Op Ed: In Tucson, Pew view of Jews needs action


Congratulations to the Arizona Jewish Post for its excellent coverage of the panel that discussed the recent Pew Research Center’s study titled “A Portrait of Jewish Americans.” The study, as you might expect, found an increasing number of Jews who claim they are “atheists,” “agnostics” or of “no religion” as well as a rising intermarriage rate. However, as the Post’s review indicated, the bulk of the panel’s attention was devoted to a criticism of the study, its methodology, the size of its sample and its interviewing techniques rather than coming to grips with the study’s pertinent conclusions, namely that there is a persistent drift away from traditional Jewish customs and beliefs by Jews in America.

Unfortunately, the panel — consisting of an anthropologist, an historian and a bevy of wise rabbis — was unfamiliar with the rigorous methods employed by the Pew organization in designing its questionnaires and the sophisticated statistical methods it utilizes to validate them. As a result, the panelists, in denying the study’s conclusions, were striking out at a straw man.

In fact, Tucson’s Jewish community could serve as a model for a similar Pew study. Our intermarriage rate is high — almost 50 percent — our attendance rate at most synagogues is slowly dwindling, our fundraising efforts are meeting greater challenges and for many of our young people our close affiliation with Israel is lessening in its intensity.

What is taking place and why? And is it reversible?

The American Jewish community has been drifting away from shtetl orthodoxy ever since we set foot at Castle Garden. We no longer suffer the tight bonds that held us together when we lived isolated lives in proscribed villages in Eastern Europe. We no longer dress differently, eat differently, speak a separate language (Yiddish), and suffer from periodic pogroms. We no longer live close to the poverty line; in fact we are among the more prosperous of American ethnic groups.

We no longer suffer the discrimination we faced a couple of generations ago. We are no longer on a quota at America’s elite universities; we no longer suffer discrimination in housing, employment and political office. Our affection and loyalty for Israel remains strong but it is blurred by the fact that Israel is no longer the frail threatened democracy on the eastern shore of the Mediterranean but the strongest military force in the Near East. In addition, the present generation of Jewish university students seldom thinks of Israel as a lifeboat to which they can resort in case things turn bad at home.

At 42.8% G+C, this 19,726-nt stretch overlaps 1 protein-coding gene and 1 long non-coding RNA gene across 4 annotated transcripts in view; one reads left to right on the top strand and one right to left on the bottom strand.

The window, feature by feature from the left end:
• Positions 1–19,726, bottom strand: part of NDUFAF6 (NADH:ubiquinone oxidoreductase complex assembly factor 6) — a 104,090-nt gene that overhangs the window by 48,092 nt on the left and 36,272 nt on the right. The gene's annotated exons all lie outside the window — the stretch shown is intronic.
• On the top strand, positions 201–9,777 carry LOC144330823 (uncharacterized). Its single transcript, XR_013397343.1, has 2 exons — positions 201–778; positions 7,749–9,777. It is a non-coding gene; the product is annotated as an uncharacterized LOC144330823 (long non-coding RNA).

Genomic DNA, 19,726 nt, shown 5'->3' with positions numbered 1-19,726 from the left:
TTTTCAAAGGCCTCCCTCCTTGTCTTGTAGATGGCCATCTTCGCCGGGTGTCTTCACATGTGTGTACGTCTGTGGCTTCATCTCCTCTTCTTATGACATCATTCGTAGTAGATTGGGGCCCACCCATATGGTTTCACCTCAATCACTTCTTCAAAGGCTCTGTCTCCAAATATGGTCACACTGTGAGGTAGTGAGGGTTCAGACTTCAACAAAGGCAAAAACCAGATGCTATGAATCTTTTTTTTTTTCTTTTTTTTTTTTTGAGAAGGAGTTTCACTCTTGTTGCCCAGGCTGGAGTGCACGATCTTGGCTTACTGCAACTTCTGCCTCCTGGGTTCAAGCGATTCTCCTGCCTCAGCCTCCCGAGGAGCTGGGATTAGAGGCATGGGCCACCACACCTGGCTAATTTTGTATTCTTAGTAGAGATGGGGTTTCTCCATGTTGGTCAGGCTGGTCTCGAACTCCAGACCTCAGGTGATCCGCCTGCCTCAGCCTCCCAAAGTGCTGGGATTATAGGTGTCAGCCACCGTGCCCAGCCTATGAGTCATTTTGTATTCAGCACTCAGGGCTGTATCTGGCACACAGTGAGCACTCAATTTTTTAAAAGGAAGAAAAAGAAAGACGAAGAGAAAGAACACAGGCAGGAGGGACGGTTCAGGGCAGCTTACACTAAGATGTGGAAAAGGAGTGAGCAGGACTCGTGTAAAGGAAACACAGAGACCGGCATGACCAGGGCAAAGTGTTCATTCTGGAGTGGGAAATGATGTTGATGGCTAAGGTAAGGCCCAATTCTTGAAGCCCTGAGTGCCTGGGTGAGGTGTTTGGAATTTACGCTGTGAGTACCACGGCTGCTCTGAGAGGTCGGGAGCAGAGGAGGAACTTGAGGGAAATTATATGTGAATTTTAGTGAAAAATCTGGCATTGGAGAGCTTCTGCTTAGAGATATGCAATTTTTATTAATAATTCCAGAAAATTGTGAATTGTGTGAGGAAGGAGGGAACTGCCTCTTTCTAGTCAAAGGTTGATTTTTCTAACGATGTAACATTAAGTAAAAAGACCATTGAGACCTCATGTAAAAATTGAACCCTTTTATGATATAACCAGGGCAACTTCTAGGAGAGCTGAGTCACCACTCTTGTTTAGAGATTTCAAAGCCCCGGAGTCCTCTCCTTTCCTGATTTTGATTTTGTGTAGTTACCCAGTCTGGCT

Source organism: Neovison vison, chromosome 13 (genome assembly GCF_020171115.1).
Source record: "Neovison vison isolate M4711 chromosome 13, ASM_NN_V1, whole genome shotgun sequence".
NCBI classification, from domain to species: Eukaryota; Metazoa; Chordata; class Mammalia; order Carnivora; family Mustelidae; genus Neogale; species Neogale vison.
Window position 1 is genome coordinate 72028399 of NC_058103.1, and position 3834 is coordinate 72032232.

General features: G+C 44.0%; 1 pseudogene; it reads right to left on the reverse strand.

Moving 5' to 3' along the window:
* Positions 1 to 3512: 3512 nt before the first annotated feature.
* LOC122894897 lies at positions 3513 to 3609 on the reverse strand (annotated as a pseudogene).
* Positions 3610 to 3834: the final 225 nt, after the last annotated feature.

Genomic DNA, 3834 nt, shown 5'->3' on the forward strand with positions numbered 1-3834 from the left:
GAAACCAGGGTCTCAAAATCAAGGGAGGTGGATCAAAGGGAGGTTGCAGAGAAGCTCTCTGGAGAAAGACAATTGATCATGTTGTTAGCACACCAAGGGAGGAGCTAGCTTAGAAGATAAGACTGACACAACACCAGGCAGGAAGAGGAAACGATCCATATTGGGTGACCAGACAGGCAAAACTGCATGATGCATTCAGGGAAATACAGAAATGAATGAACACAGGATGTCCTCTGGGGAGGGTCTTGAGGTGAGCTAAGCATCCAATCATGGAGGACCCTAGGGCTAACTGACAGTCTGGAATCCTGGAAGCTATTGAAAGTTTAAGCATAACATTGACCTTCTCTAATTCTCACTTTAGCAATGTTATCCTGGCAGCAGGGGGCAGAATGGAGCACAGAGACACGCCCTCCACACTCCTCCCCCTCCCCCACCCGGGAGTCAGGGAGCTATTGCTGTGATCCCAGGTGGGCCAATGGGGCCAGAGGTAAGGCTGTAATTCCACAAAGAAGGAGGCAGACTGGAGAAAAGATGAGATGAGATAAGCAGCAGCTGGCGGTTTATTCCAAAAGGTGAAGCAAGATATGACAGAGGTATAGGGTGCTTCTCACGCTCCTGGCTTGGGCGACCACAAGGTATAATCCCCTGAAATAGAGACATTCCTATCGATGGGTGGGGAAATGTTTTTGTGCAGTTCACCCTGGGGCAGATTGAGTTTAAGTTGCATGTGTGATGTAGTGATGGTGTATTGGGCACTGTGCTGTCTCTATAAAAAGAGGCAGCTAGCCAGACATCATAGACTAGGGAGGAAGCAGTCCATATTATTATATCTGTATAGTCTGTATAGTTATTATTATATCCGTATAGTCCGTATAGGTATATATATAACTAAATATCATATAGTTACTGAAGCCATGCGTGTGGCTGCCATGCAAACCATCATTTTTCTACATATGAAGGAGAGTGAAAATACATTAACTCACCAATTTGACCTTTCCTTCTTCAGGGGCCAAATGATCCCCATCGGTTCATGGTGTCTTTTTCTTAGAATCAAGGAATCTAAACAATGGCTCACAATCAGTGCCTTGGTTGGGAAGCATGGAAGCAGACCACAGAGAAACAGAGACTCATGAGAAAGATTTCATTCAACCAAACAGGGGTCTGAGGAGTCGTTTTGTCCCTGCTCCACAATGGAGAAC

The Holocaust that galvanized a post-war generation of Jews is fading in memory despite the conscientious efforts of its survivors and the organized Jewish community. More and more it is becoming an historical fact rather than a deeply felt tragedy.

In summary, the institutions that once welded us together, language barrier, isolation, anti-Semitism, discrimination, love for Israel and the Holocaust have lost much of their potency. We’ve made it in America and in the eyes of many we are paying a price for security, prosperity and freedom. Ironically, this is a situation the Jewish community has seldom faced.

We obviously cannot depend on love of Torah to bring our young people back. Instead, it will require new thinking and new programs that are yet to be designed, paid for and implemented. It would have been much more relevant if the panel on the Pew report had addressed these events and situations instead of attempting to cast doubt on the report’s methodology and conclusions.

See the AJP’s Nov. 22 article at http://az jewishpost.com/2013/tucson-panel-examines-pew-portrait-of-u-s-jews/.

Sol Littman is a sociologist turned journalist and community activist. His professional career includes 14 years with the Anti-Defamation League, followed by five years as the editor of the Canadian Jewish News. He was a member of the Toronto Star’s editorial board and community affairs specialist for the Canadian Broadcasting Corporation. Littman spent 15 years as Canadian director of the Simon Wiesenthal Center. His publications include, “War Criminal on Trial” and “Pure Soldiers or Sinister Legion.” Littman is a visiting scholar at the University of Arizona’s Judaic Studies Center.